Given the risks of ATOs, it is paramount that retailers disrupt the web attack lifecycle, which describes the cyclical and continuous nature of cyberattacks involving the theft, validation and fraudulent use of identity and account information. Protecting users’ account and identity information everywhere along their digital journey is absolutely critical.

To protect and mitigate ATOs, here are some steps to consider:

1. See yourself as a target.

All too often retailers do not see themselves as a target, but this puts them at greater risk. Never think you are too small or too unknown to get hit by attackers, because this makes you more vulnerable. Instead see yourself as a target, prepare for attacks and never let your security guard down.

2. Deploy firewalls (WAFs or ADCs).

Firewalls will allow retailers to block incoming traffic to specific ports and also allow them to add signatures for specific types of attacks or exploits. Putting a Web Application Firewall (WAF) in front of your application is table stakes. Oftentimes, WAFs are included in Application Delivery Controllers (ADCs). All major cloud providers offer WAFs and ADCs as a service.

3. Threat intelligence platform and subscription.

Having a firewall deployed is not enough on its own because attacks are ever changing, so having an active threat intelligence platform and live threat feed allows retailers to keep pace with attackers’ ever-evolving techniques.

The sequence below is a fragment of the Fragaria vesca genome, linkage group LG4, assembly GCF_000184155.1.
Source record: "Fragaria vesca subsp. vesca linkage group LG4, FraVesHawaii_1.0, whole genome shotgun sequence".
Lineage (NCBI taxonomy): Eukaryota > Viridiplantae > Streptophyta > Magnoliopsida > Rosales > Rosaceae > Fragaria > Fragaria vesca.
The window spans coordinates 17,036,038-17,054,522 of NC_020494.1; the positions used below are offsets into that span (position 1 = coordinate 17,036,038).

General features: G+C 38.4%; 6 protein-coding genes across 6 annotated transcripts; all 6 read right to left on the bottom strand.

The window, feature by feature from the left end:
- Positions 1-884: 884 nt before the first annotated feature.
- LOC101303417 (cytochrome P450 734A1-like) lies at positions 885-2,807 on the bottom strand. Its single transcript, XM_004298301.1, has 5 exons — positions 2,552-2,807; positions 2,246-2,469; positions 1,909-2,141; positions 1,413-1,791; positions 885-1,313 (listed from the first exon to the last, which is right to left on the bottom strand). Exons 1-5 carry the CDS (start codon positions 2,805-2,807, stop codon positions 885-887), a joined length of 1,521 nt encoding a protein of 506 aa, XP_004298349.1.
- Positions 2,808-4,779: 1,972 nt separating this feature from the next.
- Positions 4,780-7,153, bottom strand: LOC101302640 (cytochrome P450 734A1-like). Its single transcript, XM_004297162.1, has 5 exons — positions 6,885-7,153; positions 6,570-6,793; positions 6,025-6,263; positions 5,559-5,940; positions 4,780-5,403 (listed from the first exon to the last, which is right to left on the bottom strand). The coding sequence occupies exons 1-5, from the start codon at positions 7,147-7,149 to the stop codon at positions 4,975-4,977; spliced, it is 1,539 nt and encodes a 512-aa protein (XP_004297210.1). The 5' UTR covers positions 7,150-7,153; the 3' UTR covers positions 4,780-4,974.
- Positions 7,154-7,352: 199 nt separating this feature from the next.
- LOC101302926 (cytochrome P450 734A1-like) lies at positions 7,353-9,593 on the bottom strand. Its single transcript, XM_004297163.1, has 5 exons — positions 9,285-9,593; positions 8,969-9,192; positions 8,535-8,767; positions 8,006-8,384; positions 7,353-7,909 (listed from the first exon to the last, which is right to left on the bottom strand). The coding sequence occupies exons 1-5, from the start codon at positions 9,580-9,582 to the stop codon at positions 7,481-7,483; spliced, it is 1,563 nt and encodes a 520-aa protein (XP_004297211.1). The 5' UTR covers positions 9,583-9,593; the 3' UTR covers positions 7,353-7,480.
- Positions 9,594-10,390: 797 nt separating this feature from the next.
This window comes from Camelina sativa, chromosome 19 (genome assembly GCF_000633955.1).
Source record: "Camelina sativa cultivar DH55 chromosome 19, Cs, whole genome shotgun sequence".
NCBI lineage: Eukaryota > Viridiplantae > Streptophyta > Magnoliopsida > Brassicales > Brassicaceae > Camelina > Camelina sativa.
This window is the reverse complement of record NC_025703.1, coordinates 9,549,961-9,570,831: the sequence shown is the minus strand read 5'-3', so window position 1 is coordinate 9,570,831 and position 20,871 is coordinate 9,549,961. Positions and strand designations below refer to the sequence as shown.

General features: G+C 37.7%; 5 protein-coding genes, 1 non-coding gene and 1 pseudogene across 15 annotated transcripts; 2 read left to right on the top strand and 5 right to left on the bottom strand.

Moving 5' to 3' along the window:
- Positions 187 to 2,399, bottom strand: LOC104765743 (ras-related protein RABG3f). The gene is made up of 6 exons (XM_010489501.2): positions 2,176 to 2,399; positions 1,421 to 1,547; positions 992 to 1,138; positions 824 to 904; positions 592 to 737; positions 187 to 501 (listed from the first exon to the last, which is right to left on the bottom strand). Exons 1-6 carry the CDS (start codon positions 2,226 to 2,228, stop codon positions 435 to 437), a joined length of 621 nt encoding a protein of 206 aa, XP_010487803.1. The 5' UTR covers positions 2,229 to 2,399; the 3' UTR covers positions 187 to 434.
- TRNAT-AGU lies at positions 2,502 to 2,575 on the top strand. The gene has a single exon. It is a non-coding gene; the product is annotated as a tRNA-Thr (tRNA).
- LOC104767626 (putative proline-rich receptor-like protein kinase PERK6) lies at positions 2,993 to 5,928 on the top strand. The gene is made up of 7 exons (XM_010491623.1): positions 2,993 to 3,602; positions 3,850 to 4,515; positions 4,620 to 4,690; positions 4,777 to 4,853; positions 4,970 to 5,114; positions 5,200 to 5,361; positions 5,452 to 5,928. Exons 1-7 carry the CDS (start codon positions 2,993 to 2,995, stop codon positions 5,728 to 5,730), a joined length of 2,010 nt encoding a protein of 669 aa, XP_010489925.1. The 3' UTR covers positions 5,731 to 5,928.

4. Volumetric traffic detection and analysis.

This method allows web security teams to identify web traffic and spot spikes that could be down due to the work of bots. If usage increases during what are normally off hours, this could be a signal indicating an ATO attack. Likewise, abrupt changes in purchasing behavior, transfer of loyalty points or mass password resets are all triggers that should kick off deeper forensics and stricter challenges for questionable queries and users.

5. Machine learning pattern recognition and behavioral analysis.

The most advanced security tools retailers can deploy to stop ATOs are based upon machine learning to detect and identify bots from genuine user activity. These solutions identify the most sophisticated bot techniques and block automated web attacks. Using machine learning models, behavior-based and predictive analytics, they have the sensitivity to see patterns in the traffic and can swiftly detect and mitigate modern ATO attacks. This should be a priority for all retailers that are concerned about ATOs.

As more households turn to the digital world as their primary method to interact with brands and buy products, cybersecurity must become inherent within ecommerce websites. ATO attacks offer cybercriminals a double-edged sword where they can cause damage and steal money from both the customer and the retailer. Protecting against these attacks by disrupting the web attack lifecycle and implementing the right solutions must be a top priority for all ecommerce sites today.

Tony Klor is a Security Evangelist at PerimeterX, a leading provider of solutions that detect and stop the abuse of identity and account information on the web. Prior to joining PerimeterX, he held positions at TypingDNA and mobile analytics firm Appsee, which was later acquired by ServiceNow. Klor holds a bachelor’s degree in business management, with a focus on entrepreneurship, from the University of South Carolina.